february 2009

George Beverly Shea: 'On the 100th wrung, and climbing'

George Beverly Shea Celebrates A Centennial—His Centennial

By David McGee

On February 1 gospel giant George Beverly Shea celebrated his 100th birthday. In an interview with writer Catherine Pike Plough, he shrugged off the matter of aging and said he considered himself to be "on the 100th wrung, and climbing." Having recently had his piano tuned, he awoke Karlene, his wife of 23 years, on his birthday morning by singing to her the Roberta Flack hit, "The First Time Ever I Saw Your Face." That night he was honored at a private gathering of friends and family at The Billy Graham Training Center at the Cove in Asheville, North Carolina, where he lives.

Over his long career, Shea has recorded more than 70 albums of religious music and sung to an estimated 220 million people in person. He is best known for his rendition of "How Great Thou Art," the 1920s English translation by Rev. Stuart K. Hine of the Swedish song "O Store Gud," written in 1886 by Rev. Carl Boberg (1859-1940); but his own song, "I'd Rather Have Jesus," a poem by Mrs. Rhea H. Miller that he set to music in 1934, has become a gospel standard as well. He has been nominated for 10 Grammy Awards, winning in 1965 for Best Inspirational Performance. In 1978, he was inducted into the Gospel Music Hall of Fame by the Gospel Music Association, and in 1996 the association of National Religious Broadcasters voted him into its "Religious Broadcasting Hall of Fame." He also received a Lifetime Achievement Award from the Gospel Music Association Canada (GMA Canada) in 2004.

In 1944 a 26-year-old pastor named Billy Graham, then occupying the pulpit of the Village Church in Western Springs, IL, accepted an offer to preach on a radio show called Songs In the Night. He thought the key to drawing more listeners to his show would be to enlist the help of an established gospel singer, someone like, say, George Beverly Shea, whose own radio show had made him a gospel star. Visiting Shea at his office at the Moody Bible Institute, Graham politely introduced himself and asked Shea to join him on Songs In the Night. Shea agreed. "I realized that I was meeting someone quite unusual," Shea recalled of his thoughts at that meeting. "His name was Billy Graham. He said that every morning he listened to my radio program before he went to class." Shea joined Graham's radio show, then in 1947 Shea sang in his first Billy Graham Crusade, held in the evangelist's home town, Charlotte, NC, and continued for 60 years thereafter. Admitting to Catherine Pike Plough that traveling with the Crusade could be taxing—"I occasionally wearied of packing and unpacking"—he was quick to add that "the Crusades never became commonplace. Watching people respond to the message and come down those aisles to meet the Savior moved me profoundly every single time."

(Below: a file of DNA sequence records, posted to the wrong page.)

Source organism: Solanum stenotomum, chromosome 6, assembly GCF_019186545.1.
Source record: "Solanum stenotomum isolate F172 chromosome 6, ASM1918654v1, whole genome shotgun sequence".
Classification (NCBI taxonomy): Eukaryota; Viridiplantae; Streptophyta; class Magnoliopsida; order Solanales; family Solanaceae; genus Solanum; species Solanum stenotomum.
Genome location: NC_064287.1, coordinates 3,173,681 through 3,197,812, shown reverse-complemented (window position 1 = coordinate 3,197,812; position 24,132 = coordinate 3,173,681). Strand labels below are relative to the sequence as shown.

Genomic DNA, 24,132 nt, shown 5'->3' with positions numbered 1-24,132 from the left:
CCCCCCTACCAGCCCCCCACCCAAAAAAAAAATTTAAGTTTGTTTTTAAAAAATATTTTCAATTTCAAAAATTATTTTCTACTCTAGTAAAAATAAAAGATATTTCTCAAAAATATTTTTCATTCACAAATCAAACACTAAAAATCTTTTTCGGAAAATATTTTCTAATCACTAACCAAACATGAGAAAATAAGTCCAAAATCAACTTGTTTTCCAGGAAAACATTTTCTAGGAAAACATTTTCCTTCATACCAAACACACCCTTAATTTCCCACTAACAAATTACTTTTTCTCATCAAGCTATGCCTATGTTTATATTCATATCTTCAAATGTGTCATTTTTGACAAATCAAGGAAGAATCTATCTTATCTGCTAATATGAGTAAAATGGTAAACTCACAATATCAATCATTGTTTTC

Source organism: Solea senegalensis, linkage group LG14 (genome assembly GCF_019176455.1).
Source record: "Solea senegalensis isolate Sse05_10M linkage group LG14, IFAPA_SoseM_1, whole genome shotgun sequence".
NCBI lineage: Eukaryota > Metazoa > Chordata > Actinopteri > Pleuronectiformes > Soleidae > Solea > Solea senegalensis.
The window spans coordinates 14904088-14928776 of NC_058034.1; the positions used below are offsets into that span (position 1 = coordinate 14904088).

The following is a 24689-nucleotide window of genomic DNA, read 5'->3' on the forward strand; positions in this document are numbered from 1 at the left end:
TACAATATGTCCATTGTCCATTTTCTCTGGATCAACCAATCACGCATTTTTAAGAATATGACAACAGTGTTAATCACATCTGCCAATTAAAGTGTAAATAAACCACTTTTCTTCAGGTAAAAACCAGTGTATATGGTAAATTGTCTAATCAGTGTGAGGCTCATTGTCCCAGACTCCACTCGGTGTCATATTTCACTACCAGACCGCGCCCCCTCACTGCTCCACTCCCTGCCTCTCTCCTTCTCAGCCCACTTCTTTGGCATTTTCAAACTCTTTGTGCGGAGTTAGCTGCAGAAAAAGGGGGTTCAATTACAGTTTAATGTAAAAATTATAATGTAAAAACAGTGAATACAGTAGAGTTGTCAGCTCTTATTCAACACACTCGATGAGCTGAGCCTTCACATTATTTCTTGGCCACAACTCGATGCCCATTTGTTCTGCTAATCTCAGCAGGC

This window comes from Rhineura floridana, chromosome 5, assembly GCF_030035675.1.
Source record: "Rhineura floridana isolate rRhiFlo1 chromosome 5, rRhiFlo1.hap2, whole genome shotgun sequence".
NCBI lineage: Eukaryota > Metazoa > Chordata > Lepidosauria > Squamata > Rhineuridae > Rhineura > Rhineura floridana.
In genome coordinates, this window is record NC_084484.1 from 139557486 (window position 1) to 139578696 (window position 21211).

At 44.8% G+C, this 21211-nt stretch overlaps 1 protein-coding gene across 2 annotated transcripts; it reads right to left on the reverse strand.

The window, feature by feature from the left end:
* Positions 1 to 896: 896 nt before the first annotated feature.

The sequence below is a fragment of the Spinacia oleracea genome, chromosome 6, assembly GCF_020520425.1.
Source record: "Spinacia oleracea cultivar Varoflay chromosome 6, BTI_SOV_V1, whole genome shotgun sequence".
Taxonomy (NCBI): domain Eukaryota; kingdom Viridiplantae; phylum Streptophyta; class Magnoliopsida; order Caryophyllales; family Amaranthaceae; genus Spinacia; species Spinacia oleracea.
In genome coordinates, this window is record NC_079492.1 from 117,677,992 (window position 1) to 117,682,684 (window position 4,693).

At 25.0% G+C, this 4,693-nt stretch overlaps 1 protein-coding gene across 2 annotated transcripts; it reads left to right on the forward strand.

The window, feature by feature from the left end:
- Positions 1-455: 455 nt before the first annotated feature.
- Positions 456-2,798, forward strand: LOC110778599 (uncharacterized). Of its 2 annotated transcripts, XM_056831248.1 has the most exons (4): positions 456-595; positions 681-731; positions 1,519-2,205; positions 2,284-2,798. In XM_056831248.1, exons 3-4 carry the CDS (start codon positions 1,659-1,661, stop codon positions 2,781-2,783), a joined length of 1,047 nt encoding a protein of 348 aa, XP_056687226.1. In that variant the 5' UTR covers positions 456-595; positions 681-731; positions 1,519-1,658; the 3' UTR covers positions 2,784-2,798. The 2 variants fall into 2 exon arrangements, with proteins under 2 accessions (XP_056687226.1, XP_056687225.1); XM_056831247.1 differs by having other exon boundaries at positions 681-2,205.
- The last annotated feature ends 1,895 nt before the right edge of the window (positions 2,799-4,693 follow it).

"Bev was the very first person I asked to join me in evangelism," Graham says. "He was well known in the Midwest, but at the same time he was humble. It was God who brought us together. [His] rich, bass baritone voice has touched the hearts of millions in our Crusades. I don't believe I've ever heard him utter an unkind or critical word about anyone."

In an article published on the Billy Graham Evangelistic Organization website on Bev Shea's 99th birhday, Graham told how Shea's music moved even most determined naysayers. "A man came very reluctantly to [an evangelistic] meeting and was very vocal in his scorn of all that was taking place," the Rev. Graham recounted. "When Bev Shea got up to sing, he made yet another wisecrack. But halfway through Bev's song, 'He's Got the Whole World in His Hands,' the man became serious. As Bev quietly sang the words, 'He's got the tiny little baby in His hands,' the man bowed his head. At the invitation, he came forward to open his heart to Christ, later telling his counselor that his child was at home seriously ill and that it was Bev's song that had touched his heart."

George Beverly Shea and his wife Karlene: on his 100th birthday, he serenaded her with 'The First Time Ever I Saw Your Face'

Born in Winchester, Ontario, February 1, 1909, where his father was a Wesleyan Methodist minister, Shea's first public singing was in the choir of his father's church. Later, he sang with the Houghton (N.Y.) College Glee Club. When Billy Graham sought him out in 1944, Shea was a regular on "Club Time," a program carried for more than eight years on ABC, the Armed Forces network, and many independent stations.

Last year Spring House Productions released a superb documentary about George Beverly Shea's life and career, featuring vintage live footage and insightful interview segments interspersed throughout. Gospel legend Bill Gaither hosted and served as Shea's interlocutor. Originally published in the October 2008 issue of TheBluegrassSpecial.com, the review of George Beverly Shea: Then Sing My Soul is reprinted below, with a link to order from Amazon.